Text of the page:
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The Seneca Restoration, 1715-1754 9780813032511

The Seneca Restoration, 1715-1754

An Iroquois Local Political Economy

ISBN-10: 0813032512
ISBN-13: 9780813032511
AUTHOR:
PUBLISHER: University Press of Florida
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"Elegantly demolishes the prevailing scholarly view that Seneca culture suffered gradual decline during the eighteenth century. Jordan has combined archaeology and history to provide us with a new and compelling picture of the Seneca."--William Engelbrecht, Buffalo State College
 
"Jordan's archaeological approach to eighteenth-century Native American settlement patterns is original and creative. It sets a promising new standard for interdisciplinary investigations of the potential complexity underlying domestic and settlement choices."--Martha L. Sempowski, Rochester Museum and Science Center and Seneca Archaeology Research Project
 
The Iroquois confederacy, one of the most influential Native American polities encountered by early European settlers, is commonly perceived as having plunged into steep decline in the late seventeenth century due to colonial encroachment into the Great Lakes region. Kurt Jordan challenges long-standing interpretations that depict the Iroquois as defeated, colonized peoples by demonstrating that an important nation of that confederacy, the Senecas, maintained an impressive political and economic autonomy and resisted colonialism with a high degree of success. 

Following the 1700-1701 treaties with the English, French, and western Indian groups that ended the Twenty Years' War, the Seneca commitment to neutrality was tested by western Indian attacks on their territory. French and English agents were frequent visitors to Seneca country, encouraging factional competition. This period also witnessed the opening of Iroquois territory to western Indian groups who wanted to trade with the English at Albany, and the formation of alliances between Senecas and western groups that made transit across Seneca territory possible. In the midst of these pressures, the Seneca maintained an impressive level of political and economic autonomy with a high degree of success.

Using historical and archaeological analysis, Kurt A. Jordan interrogates the concept of colonialism by demonstrating that the Seneca Iroquois (a member of the Six Nations Iroquois, or Haudenosaunee, confederacy) were entangled with, but not dominated by, Europeans during the first half of the eighteenth century. Even two hundred years after their initial engagement with Europeans, Senecas were extremely selective about which aspects of European material culture, plant and animal species, and lifeways they allowed into their territory.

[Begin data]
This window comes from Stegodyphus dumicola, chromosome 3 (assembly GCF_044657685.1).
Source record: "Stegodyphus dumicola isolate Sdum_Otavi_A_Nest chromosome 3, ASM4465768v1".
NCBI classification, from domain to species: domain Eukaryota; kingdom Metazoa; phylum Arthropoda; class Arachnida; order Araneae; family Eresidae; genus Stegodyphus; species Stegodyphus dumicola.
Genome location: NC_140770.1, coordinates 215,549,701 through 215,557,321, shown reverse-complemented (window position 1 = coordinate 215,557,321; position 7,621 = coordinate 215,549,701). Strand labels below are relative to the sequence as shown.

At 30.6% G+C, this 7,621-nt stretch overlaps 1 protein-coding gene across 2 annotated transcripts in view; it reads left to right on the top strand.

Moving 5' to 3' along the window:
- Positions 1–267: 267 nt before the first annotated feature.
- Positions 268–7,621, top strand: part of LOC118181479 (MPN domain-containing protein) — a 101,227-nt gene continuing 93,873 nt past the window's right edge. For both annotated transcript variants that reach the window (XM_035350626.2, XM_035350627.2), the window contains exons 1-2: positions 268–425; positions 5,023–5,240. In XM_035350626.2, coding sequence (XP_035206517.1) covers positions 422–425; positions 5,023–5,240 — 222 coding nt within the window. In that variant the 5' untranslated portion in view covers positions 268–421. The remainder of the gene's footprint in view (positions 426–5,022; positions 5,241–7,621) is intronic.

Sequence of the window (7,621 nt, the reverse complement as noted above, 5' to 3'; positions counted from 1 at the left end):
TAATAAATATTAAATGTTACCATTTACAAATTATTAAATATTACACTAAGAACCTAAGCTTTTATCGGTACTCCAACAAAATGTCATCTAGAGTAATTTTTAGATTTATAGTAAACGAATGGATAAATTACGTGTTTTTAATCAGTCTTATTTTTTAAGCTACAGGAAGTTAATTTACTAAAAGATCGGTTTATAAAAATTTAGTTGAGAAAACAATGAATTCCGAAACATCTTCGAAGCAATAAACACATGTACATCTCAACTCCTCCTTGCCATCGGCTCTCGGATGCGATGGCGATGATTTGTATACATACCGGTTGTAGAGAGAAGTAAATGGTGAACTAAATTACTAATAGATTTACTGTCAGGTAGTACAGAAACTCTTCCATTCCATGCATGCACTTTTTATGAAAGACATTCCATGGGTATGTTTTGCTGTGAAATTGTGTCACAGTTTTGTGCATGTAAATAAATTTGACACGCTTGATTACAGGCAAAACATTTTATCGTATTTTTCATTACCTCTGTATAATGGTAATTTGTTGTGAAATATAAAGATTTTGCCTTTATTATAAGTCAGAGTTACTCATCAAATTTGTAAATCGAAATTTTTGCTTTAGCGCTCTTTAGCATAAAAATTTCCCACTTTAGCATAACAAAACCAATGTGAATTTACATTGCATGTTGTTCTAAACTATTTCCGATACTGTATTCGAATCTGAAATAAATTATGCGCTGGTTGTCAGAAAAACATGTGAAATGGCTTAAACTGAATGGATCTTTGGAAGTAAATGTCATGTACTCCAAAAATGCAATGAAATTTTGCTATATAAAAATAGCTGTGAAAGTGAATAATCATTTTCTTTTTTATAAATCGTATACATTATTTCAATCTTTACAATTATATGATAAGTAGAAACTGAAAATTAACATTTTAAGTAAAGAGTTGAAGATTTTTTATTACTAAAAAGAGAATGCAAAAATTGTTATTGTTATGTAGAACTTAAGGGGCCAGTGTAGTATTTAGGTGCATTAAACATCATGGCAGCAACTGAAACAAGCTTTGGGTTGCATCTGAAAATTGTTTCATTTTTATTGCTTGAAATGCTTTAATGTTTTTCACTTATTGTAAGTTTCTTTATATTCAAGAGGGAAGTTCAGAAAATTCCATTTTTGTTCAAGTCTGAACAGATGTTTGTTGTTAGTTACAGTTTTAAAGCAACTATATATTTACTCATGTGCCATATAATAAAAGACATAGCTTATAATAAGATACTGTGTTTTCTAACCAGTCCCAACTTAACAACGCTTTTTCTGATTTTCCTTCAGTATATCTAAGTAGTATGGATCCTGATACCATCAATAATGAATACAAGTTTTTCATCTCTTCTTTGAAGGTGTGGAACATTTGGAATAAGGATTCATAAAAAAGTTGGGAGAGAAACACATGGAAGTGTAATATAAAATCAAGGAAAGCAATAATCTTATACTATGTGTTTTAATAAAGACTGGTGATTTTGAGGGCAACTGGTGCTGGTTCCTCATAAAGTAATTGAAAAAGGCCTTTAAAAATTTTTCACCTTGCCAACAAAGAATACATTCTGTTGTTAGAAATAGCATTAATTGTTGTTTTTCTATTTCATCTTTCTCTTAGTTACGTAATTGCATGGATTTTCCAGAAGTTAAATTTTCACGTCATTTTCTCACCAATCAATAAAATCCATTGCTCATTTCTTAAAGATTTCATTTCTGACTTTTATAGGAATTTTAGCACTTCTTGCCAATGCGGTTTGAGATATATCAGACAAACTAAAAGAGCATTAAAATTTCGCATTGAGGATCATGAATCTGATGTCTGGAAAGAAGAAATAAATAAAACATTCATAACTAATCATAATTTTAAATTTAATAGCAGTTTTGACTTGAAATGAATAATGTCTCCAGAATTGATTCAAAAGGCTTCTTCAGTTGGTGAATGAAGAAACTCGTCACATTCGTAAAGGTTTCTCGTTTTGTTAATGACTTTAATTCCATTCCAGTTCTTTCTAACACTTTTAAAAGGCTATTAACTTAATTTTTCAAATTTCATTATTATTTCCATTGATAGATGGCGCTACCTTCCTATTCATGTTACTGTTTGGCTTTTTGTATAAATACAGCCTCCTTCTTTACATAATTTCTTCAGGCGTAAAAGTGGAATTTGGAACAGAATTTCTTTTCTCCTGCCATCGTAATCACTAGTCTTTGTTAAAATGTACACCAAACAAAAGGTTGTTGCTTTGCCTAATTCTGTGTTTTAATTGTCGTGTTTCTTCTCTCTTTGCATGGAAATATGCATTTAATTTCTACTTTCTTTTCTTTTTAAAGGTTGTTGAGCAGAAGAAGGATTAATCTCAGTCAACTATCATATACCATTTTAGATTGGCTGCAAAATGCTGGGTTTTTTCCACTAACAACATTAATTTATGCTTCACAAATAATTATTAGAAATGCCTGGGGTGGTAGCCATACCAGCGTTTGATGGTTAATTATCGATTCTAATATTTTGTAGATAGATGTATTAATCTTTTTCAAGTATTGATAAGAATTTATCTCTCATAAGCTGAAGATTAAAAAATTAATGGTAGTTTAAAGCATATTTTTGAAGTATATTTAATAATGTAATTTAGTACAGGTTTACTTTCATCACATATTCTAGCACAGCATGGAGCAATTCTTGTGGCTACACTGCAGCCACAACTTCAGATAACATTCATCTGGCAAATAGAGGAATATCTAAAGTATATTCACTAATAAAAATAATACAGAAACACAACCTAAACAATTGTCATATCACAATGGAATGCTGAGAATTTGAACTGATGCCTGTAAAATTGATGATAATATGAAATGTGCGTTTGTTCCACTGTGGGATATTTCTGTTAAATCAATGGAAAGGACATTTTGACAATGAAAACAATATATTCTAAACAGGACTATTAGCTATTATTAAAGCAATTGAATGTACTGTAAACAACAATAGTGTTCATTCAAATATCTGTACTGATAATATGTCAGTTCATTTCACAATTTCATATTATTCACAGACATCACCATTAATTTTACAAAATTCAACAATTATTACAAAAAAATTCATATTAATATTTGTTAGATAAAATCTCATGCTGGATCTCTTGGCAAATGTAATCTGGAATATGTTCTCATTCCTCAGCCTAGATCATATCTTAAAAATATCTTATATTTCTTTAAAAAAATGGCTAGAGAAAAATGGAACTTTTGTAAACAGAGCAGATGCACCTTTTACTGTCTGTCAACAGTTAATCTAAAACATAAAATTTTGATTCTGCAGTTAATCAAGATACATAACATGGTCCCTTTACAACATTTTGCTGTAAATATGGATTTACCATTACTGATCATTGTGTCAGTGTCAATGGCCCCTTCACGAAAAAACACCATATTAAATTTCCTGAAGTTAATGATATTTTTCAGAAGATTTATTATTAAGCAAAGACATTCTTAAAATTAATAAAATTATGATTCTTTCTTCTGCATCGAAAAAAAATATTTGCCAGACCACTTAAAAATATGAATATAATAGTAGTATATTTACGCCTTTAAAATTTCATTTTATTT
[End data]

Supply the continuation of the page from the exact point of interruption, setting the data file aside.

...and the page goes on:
Centering his analysis on the Townley-Read archaeological site near Geneva, New York, Jordan uses artifactual, faunal, botanical, textual, and spatial evidence to assess Seneca community structure, housing, subsistence practices, alliance and trade relations during the first half of the eighteenth century.  He demonstrates that Seneca construction of dispersed communities during this period was an opportunistic innovation with a myriad of economic and ecological benefits; that house forms used by Iroquois exhibited much less European "influence" than scholars usually assert; and that the fur trade economy of western Iroquois Nations remained viable at least through the mid-eighteenth century.

These findings refute long-standing scholarly interpretations of eighteenth-century Iroquois political and economic development, which primarily have been based on documents written by colonial officials seeking to control Iroquois actions.  By incorporating archaeological data and reassessing historical documents in light of new archaeological evidence, Jordan gives conclusive and solid support for a positive interpretation of the state of Seneca society in the first half of the eighteenth century and vividly depicts the local developments that made the "Seneca Restoration" possible.

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PUBLICATION DATE:
PAGES: 384
CATEGORY: History, Social Science
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